After two-and-a-half seasons at Goodison Park, Ward went on to represent Birmingham as a player-coach from 1994 to 1996, with whom he won the Football League Trophy in 1995 and was named in the Second Division PFA Team of the Year for 1994/95, before joining Huddersfield. He also played for Ayr United, Wigan, Dundee and Valur in Iceland before ending his career with spells at Altrincham and Leigh RMI.
Since retiring from playing in 1999, Ward managed Altrincham from 2000 to 2001. He became involved in the supply of cocaine in Liverpool and was arrested after 4kg of cocaine was found during a raid at a house in Merseyside in May 2005. Ward was jailed for eight years in October 2005 – he was released from HM Prison Kirkham in May 2009, having served four years in Kirkham and in HM Prison Liverpool. Now 56, Ward is a regular at events involving the Boys of ’86 and attended games at London Stadium last season.
Saturday’s referee will be Mike Dean; 2019/20 is Dean’s 20th as a Premier League referee. Since West Ham United achieved promotion back to the top flight in 2012 Dean has refereed 23 of our league matches, officiating in ten wins for the Hammers, seven draws and six defeats.
Dean refereed our final match at the Boleyn when we famously triumphed 3-2 over Manchester United. His decision to send off Sofiane Feghouli just 15 minutes into our 2-0 defeat to the Red Devils in January 2017 was later rescinded. Dean’s two Hammers appointments last season were the goalless home draw with Chelsea last September and, most recently, our 2-0 win at Fulham in December.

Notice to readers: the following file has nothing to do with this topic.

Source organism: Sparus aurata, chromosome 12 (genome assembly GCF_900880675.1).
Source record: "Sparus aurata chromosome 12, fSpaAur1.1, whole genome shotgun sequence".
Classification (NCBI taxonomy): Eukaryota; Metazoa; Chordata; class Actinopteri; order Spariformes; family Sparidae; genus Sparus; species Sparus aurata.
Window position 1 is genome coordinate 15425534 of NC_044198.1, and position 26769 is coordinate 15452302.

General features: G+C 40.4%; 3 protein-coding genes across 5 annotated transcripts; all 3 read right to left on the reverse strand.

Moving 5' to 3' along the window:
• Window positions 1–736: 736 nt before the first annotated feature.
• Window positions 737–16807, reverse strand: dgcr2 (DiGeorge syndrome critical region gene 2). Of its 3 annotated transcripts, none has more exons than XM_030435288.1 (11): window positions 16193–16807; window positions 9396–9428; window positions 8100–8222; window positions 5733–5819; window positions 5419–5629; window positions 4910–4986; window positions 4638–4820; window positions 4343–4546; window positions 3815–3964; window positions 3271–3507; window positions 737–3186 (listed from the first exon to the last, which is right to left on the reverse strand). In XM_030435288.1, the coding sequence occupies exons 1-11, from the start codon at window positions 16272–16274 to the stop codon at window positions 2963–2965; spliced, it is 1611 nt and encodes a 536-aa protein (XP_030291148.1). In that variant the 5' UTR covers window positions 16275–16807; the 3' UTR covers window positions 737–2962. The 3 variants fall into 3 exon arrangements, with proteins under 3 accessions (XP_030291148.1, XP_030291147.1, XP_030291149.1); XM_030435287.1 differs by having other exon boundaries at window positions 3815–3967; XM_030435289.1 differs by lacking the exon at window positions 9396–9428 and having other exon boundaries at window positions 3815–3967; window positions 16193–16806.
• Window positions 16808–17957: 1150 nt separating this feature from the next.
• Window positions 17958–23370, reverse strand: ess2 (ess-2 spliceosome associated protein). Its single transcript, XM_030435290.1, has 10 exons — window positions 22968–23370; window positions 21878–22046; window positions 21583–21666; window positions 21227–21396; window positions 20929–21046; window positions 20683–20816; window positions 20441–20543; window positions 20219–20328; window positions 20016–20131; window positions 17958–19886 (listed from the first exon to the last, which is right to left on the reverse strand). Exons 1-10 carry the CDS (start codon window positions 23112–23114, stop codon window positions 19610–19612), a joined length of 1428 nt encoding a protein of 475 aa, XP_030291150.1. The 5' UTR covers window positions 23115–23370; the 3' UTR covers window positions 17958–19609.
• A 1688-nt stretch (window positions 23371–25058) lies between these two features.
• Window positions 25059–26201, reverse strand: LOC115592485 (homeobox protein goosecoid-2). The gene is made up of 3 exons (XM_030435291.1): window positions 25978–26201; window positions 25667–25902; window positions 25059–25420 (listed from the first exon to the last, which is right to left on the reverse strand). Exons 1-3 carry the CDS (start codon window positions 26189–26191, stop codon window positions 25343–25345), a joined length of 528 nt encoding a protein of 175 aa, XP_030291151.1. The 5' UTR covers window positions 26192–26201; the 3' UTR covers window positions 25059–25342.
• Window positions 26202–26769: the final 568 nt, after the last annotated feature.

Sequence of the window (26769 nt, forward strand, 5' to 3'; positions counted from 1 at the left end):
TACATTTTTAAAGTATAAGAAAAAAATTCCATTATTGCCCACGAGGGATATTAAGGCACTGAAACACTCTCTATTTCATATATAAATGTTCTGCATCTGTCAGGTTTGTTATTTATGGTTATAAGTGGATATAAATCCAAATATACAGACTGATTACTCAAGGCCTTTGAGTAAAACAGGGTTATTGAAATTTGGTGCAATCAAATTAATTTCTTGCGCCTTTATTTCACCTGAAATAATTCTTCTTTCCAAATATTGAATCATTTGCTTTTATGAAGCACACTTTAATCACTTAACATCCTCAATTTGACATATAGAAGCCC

The VAR Official is David Coote.
West Ham United have captain Mark Noble on the injury list, but last season’s Hammer of the Year Lukasz Fabianski is available. The Hammers have lost their four previous matches against Manchester City at London Stadium by an aggregate score of 17-1, Aaron Cresswell scoring the Irons’ goal. Indeed, City are the only visiting team to have won four times at London Stadium. The Irons are beginning the season against an established top-six side for the sixth successive year. They lost four of their previous five, with the exception being a 2-0 win at Arsenal under Slaven Bilic in 2015.
Manchester City will be without Benjamin Mendy and Leroy Sane. Pep Guardiola has a doubt over Fernandinho but Aymeric Laporte could be available. Right-back Joao Cancelo could make his debut for the Sky Blues. David Silva has scored five and assisted two goals in his six away matches against West Ham for City in all competitions, scoring in all three of the matches he’s played at London Stadium. The Sky Blues are unbeaten in their last ten opening Premier League fixtures, winning nine.
Possible West Ham United XI: Fabianski; Fredericks, Balbuena, Diop, Cresswell; Rice, Wilshere; Lanzini, Fornals, Anderson; Haller.
Possible Manchester City XI: Ederson; Cancelo, Stones, Laporte, Zinchenko; Rodri, De Bruyne, David Silva; Bernardo Silva, Jesus, Sterling.
Enjoy the game – Come On You Irons!
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There is still time to join the WHTID Fantasy League. Click here. When you’ve registered your details, follow the instructions to select your team. When you’ve selected your team, you need to join The Official WHTID League by clicking on the ‘Create and join leagues’ tab on the right side of the screen (this will only appear after you have picked your team). Then click on ‘Join a league’ and then ‘Join private league’ before typing the code kje6ia into the relevant box. You have until 7pm this evening (Friday) to register before the opening round of games. Good luck!